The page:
County moves to re-allocate money from tourism to Ed Smith Stadium

County moves to re-allocate money from tourism to Ed Smith Stadium
County allocates funds from tourism to Ed Smith Stadium repairs

SARASOTA (WWSB) - Ed Smith Stadium needs 16.5 million dollars in repairs over the next 10 years, according to an engineer hired by the Sarasota County Commission.

To keep the stadium up to MLB standards, the Board decided to shift money in the tourism budget to pay for those repairs.

A lot of controversy stirred up with the county’s decision to re-allocate the funds, but the Commission Chair said Tuesday that she’s standing by that decision made last week, even through the tears that ensued.

“Since the red tide, there’s nothing. We get four or five requests a month,” cried one business owner during the Board meeting. “I had two rentals in September. I have a group due to come in this week and they called because of this headline in today’s paper.”

The headline on the Herald Tribune’s newspaper, “Return of Red Tide?”

Several business owners said they have suffered because of it, but the Commission still decided that their responsibility to keep Ed Smith Stadium maintained is paramount.

Renovations to the stadium will include two fields upgrades, a new irrigation system, lightning protection and fencing.

County moves to re-allocate money from tourism to Ed Smith Stadium

The County has enough to pay for $3.2 million of those repairs for this year and next, but come 2020, the amount of Tourist Development Tax given to promoting the area will likely need to be reduced.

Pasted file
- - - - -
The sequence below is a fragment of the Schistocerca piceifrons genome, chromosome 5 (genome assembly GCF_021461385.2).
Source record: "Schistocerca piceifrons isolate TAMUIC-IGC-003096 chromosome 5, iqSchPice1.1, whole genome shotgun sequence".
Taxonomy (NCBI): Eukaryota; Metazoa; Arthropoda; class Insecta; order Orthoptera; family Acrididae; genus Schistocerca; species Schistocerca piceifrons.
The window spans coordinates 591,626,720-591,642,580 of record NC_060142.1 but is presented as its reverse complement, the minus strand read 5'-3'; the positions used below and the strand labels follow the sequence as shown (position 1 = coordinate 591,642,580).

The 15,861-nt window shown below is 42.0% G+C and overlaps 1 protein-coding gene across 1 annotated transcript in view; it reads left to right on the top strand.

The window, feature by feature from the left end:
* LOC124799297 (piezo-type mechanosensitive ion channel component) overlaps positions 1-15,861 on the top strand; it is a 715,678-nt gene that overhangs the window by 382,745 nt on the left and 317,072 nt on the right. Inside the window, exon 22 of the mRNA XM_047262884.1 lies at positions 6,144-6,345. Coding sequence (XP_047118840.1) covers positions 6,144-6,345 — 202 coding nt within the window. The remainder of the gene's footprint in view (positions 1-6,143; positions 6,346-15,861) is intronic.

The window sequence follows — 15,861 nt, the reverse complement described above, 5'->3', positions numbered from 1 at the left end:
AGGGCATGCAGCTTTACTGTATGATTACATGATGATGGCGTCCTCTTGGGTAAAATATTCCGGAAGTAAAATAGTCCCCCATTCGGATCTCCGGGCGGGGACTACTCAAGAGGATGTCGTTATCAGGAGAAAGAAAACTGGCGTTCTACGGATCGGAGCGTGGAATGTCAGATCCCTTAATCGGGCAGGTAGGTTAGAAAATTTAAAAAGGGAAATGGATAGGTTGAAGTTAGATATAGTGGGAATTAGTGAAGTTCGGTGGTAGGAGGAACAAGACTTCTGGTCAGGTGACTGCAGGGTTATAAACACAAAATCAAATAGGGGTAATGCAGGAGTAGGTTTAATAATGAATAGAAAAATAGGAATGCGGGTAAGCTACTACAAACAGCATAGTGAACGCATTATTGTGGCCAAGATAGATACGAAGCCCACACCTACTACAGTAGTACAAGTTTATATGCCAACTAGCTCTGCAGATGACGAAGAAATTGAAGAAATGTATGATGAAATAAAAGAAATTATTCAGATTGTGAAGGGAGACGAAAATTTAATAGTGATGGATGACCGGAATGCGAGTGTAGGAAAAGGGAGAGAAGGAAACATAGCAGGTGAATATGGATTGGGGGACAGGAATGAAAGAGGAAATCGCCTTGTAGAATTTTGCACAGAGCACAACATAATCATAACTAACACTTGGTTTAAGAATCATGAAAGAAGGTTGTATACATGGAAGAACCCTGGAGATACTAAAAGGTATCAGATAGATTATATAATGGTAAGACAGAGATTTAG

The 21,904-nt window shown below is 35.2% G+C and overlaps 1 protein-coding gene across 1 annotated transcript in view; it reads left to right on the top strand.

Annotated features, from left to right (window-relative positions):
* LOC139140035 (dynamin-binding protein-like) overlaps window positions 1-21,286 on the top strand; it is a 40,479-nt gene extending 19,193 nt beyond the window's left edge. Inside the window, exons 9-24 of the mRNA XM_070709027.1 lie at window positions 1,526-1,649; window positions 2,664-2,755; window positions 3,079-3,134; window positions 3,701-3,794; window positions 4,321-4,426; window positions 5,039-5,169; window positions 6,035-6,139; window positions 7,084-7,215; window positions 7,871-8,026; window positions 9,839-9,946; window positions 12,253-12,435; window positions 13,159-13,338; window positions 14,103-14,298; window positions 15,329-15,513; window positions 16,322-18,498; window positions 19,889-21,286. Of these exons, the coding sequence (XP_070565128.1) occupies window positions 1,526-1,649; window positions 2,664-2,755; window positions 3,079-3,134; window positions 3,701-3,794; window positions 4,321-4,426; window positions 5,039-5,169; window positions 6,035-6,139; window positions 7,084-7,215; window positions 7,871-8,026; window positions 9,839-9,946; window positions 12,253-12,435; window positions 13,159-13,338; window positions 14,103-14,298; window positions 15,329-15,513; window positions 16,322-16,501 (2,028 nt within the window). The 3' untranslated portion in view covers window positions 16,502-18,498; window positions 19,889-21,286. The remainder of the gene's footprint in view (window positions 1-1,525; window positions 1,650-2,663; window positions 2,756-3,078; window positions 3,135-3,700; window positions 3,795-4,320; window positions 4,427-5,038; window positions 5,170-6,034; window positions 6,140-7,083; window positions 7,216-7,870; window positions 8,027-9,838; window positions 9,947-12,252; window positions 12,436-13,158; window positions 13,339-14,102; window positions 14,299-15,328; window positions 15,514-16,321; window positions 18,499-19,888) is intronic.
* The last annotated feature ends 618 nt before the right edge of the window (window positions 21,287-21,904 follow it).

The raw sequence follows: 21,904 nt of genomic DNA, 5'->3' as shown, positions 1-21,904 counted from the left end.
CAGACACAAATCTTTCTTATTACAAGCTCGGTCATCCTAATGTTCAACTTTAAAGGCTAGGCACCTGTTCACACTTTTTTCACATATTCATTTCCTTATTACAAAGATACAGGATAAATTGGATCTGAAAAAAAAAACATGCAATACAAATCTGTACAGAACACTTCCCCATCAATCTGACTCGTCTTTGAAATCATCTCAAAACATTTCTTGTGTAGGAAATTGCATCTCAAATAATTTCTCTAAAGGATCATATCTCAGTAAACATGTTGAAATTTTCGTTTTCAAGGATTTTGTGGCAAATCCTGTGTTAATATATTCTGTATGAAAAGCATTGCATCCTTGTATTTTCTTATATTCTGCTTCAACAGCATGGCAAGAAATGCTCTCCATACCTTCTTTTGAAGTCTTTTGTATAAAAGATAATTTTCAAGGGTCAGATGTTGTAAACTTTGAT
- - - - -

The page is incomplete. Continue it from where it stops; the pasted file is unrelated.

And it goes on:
“Instead of giving 30 percent to marketing, we are going to give a range of in between 25 and 30 percent and we don’t know how many dollars that’s going to add up to because it doesn’t take affect until 2020," said Chair Detert.

Even with the residue of dead fish lining the coast, Detert said she has faith that tourism will persevere.

'I’ve seen the work that Virginia Haley and Visit Sarasota have done," Detert said. “New things, new ads to deal with red tide and to deal with the dip for hotels and restaurants and it’s very creative and innovative and it should be very effective.”

Virginia Haley said though they estimate this means $900,000 less in 2020, she’s hopeful, too.

“The shift is significant, no doubt," said Haley. "But again, we have some very talented people here at Visit Sarasota. We’ve been through challenges, certainly after 9/11, the economic downturn, the deep water horizon oil spill..”

She compared this natural disaster to the tragedies her promotions team has faced before, with a confident smile and a red tide recovery program in her pocket.

“Each time our job is to rally and produce the results that are expected of us," Haley said.

Before any decision was made, the County and community talked this through for over an hour and a half.

Many community members spoke up saying red tide has had devastating affects on their business.

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